The massive concrete Alcatraz Cellhouse, completed in 1912, was originally designed to house military prisoners. When the prison became a federal penitentiary in 1934, the majority of the cellblocks were renovated with tool-proof steel bars, remotely operated doors, and other maximum-security technologies. A Block, however, was not remodeled; more than any other part of the cellhouse, it retains the traces of Alcatraz’s military past.
With its flat “strap iron” bars and keyed doors, A Block and the rest of the old military prison may have been less secure than the modern federal penitentiary, but the original “Disciplinary Barracks” was a no less forbidding environment. Six cells on the top tier of A Block were used for solitary confinement; outfitted with solid doors punctured by a few ventilation holes, they were precursors to the infamous isolation cells of D Block. Down below, steps led from the ground floor of A Block to the basement of the Citadel, the remnants of the original fort built in the 1850s. In the military prison period and in the early years of the federal penitentiary, parts of the basement were used for isolation; these dank, dark spaces earned the nickname “the Dungeon.”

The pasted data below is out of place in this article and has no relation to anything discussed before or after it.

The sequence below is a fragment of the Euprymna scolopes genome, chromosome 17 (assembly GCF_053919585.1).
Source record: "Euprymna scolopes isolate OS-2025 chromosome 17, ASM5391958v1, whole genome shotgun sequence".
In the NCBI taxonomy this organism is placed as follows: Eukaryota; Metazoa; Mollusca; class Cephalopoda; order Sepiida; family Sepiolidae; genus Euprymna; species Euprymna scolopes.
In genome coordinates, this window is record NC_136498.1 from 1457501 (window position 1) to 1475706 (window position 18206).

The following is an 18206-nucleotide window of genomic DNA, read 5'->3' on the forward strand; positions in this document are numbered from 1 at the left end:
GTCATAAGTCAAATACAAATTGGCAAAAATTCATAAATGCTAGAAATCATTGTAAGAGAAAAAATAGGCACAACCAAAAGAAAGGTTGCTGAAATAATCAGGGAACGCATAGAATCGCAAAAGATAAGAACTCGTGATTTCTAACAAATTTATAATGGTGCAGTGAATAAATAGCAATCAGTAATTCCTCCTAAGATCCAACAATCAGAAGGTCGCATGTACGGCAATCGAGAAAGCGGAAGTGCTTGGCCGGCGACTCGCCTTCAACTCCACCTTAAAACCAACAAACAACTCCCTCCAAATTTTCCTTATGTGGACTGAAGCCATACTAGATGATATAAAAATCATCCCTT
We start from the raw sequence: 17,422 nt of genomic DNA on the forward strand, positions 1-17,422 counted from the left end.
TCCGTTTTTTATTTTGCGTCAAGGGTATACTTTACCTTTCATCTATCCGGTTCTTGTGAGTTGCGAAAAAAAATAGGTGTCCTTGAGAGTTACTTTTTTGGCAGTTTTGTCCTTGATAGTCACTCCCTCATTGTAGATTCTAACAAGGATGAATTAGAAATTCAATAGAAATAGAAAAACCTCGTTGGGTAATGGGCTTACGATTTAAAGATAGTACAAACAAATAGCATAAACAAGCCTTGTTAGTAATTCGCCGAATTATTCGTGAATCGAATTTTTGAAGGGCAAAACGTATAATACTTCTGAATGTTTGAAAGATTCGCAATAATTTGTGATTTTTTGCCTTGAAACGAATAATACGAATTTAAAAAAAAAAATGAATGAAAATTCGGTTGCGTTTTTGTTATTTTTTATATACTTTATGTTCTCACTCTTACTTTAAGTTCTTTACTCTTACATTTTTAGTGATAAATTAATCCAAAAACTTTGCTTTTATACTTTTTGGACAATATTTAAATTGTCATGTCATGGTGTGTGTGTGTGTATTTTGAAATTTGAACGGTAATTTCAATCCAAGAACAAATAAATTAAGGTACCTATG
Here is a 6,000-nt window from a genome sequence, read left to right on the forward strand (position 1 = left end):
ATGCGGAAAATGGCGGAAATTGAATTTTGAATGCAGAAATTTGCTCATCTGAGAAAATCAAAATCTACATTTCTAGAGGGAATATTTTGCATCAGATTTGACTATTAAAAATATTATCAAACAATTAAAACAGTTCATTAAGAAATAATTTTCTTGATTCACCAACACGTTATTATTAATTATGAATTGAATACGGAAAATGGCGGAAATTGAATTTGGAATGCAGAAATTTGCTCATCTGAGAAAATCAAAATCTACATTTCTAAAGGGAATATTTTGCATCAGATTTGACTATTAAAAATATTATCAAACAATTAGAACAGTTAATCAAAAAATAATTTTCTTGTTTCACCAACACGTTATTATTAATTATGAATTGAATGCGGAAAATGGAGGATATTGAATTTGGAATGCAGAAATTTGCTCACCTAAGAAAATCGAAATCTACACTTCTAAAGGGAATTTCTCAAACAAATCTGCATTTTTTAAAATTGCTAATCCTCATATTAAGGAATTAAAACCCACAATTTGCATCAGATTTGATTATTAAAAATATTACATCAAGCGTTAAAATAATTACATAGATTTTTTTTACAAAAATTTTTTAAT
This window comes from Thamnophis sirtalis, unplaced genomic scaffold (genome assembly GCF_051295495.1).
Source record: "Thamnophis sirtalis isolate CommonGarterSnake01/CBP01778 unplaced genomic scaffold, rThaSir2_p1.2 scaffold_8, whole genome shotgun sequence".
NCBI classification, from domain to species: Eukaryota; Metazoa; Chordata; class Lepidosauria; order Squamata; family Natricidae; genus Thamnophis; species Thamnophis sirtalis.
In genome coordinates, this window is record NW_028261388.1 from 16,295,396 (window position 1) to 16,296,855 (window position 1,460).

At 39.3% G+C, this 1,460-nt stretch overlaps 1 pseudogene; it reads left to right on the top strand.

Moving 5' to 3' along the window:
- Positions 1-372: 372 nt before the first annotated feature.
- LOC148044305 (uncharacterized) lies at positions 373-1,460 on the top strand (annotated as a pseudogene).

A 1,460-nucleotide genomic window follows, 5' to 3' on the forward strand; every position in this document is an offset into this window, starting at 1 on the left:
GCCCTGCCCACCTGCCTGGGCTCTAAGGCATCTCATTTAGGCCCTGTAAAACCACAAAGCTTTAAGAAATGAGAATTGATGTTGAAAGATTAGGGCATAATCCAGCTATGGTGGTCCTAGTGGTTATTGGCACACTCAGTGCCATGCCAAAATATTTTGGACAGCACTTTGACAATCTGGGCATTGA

Among the inmates who became all too familiar with the military prison’s lower depths was Philip Grosser, an anarchist and World War I conscientious objector, one of a number of men who were imprisoned on Alcatraz for refusing to serve in the military on political or religious grounds. Grosser spent 18 months on Alcatraz, including long stretches in solitary confinement, and later wrote a scathing report on prison conditions. He vividly described his experiences in the Dungeon and in the vestibule doors, 12-by-23-inch cages attached to the regular cell doors. Forced to stand in one of these “coffin cages” for eight hours a day, Grosser called the device a “veritable iron straight jacket.” The vestibule doors were removed after 1920, but the hinges that are believed to have held them are still attached to some cell doors in A Block.
After Alcatraz became a federal prison, A Block was rarely used to confine inmates, except on rare occasions when prisoners needed to be completely separated from the general population; instead, the space was used for offices and storage. At least some of the federal prisoners who saw the inside of A Block came there voluntarily: cells equipped with typewriters and legal reference books gave prisoners a place to work on their legal cases or type correspondence, keeping some connection to life on the outside.